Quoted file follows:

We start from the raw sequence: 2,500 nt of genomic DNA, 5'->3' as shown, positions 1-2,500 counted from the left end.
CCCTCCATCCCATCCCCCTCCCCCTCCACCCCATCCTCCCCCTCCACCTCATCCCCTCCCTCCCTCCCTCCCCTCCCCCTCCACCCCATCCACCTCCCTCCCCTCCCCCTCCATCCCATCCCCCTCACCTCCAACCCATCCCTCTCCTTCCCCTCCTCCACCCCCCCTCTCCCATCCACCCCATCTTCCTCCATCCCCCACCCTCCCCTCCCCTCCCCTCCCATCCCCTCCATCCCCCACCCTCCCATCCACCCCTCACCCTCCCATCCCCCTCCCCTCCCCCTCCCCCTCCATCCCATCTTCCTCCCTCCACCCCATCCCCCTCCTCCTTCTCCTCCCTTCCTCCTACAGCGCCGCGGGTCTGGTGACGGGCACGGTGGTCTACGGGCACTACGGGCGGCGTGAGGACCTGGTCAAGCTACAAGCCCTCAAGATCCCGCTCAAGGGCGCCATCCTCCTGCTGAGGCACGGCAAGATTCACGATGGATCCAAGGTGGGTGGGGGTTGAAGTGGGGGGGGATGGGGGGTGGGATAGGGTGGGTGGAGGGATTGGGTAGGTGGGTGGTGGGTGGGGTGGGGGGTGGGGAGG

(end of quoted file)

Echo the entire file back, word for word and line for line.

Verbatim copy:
We start from the raw sequence: 2,500 nt of genomic DNA, 5'->3' as shown, positions 1-2,500 counted from the left end.
CCCTCCATCCCATCCCCCTCCCCCTCCACCCCATCCTCCCCCTCCACCTCATCCCCTCCCTCCCTCCCTCCCCTCCCCCTCCACCCCATCCACCTCCCTCCCCTCCCCCTCCATCCCATCCCCCTCACCTCCAACCCATCCCTCTCCTTCCCCTCCTCCACCCCCCCTCTCCCATCCACCCCATCTTCCTCCATCCCCCACCCTCCCCTCCCCTCCCCTCCCATCCCCTCCATCCCCCACCCTCCCATCCACCCCTCACCCTCCCATCCCCCTCCCCTCCCCCTCCCCCTCCATCCCATCTTCCTCCCTCCACCCCATCCCCCTCCTCCTTCTCCTCCCTTCCTCCTACAGCGCCGCGGGTCTGGTGACGGGCACGGTGGTCTACGGGCACTACGGGCGGCGTGAGGACCTGGTCAAGCTACAAGCCCTCAAGATCCCGCTCAAGGGCGCCATCCTCCTGCTGAGGCACGGCAAGATTCACGATGGATCCAAGGTGGGTGGGGGTTGAAGTGGGGGGGGATGGGGGGTGGGATAGGGTGGGTGGAGGGATTGGGTAGGTGGGTGGTGGGTGGGGTGGGGGGTGGGGAGG